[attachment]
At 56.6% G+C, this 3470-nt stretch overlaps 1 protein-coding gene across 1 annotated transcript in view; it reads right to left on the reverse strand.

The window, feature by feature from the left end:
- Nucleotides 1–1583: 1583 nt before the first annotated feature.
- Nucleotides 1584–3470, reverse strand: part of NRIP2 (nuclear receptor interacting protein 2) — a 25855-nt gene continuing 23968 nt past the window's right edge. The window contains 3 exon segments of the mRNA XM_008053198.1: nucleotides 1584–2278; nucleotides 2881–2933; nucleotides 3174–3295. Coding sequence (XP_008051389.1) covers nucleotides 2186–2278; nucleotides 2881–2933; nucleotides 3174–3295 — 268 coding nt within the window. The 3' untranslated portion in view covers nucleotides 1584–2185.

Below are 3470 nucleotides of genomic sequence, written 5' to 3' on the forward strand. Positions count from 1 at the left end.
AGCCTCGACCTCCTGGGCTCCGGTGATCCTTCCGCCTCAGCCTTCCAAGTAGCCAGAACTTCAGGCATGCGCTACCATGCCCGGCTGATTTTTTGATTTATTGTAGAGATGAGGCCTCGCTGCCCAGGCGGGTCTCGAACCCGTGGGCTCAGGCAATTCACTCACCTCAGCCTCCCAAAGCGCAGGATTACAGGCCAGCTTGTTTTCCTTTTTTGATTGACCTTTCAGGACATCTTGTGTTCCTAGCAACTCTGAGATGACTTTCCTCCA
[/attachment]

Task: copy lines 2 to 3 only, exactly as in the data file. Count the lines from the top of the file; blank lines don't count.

The window, feature by feature from the left end:
- Nucleotides 1–1583: 1583 nt before the first annotated feature.